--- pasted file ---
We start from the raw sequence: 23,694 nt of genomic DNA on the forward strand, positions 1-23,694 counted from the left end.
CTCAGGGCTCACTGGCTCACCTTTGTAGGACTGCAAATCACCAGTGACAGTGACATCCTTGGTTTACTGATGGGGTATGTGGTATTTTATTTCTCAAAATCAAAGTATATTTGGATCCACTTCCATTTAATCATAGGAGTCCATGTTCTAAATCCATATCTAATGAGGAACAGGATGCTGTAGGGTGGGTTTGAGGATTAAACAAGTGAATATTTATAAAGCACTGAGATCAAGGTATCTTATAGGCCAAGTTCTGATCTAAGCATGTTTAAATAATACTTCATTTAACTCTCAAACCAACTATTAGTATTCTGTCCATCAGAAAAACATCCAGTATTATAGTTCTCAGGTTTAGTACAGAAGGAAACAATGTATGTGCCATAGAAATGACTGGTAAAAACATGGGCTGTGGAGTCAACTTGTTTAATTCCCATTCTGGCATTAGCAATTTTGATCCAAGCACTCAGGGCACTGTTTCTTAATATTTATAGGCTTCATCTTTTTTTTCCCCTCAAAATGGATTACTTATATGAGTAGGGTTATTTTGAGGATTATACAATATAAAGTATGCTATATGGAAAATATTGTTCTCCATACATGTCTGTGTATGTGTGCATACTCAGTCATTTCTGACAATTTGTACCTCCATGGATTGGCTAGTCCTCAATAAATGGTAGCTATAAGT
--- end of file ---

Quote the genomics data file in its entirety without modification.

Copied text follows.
We start from the raw sequence: 23,694 nt of genomic DNA on the forward strand, positions 1-23,694 counted from the left end.
CTCAGGGCTCACTGGCTCACCTTTGTAGGACTGCAAATCACCAGTGACAGTGACATCCTTGGTTTACTGATGGGGTATGTGGTATTTTATTTCTCAAAATCAAAGTATATTTGGATCCACTTCCATTTAATCATAGGAGTCCATGTTCTAAATCCATATCTAATGAGGAACAGGATGCTGTAGGGTGGGTTTGAGGATTAAACAAGTGAATATTTATAAAGCACTGAGATCAAGGTATCTTATAGGCCAAGTTCTGATCTAAGCATGTTTAAATAATACTTCATTTAACTCTCAAACCAACTATTAGTATTCTGTCCATCAGAAAAACATCCAGTATTATAGTTCTCAGGTTTAGTACAGAAGGAAACAATGTATGTGCCATAGAAATGACTGGTAAAAACATGGGCTGTGGAGTCAACTTGTTTAATTCCCATTCTGGCATTAGCAATTTTGATCCAAGCACTCAGGGCACTGTTTCTTAATATTTATAGGCTTCATCTTTTTTTTCCCCTCAAAATGGATTACTTATATGAGTAGGGTTATTTTGAGGATTATACAATATAAAGTATGCTATATGGAAAATATTGTTCTCCATACATGTCTGTGTATGTGTGCATACTCAGTCATTTCTGACAATTTGTACCTCCATGGATTGGCTAGTCCTCAATAAATGGTAGCTATAAGT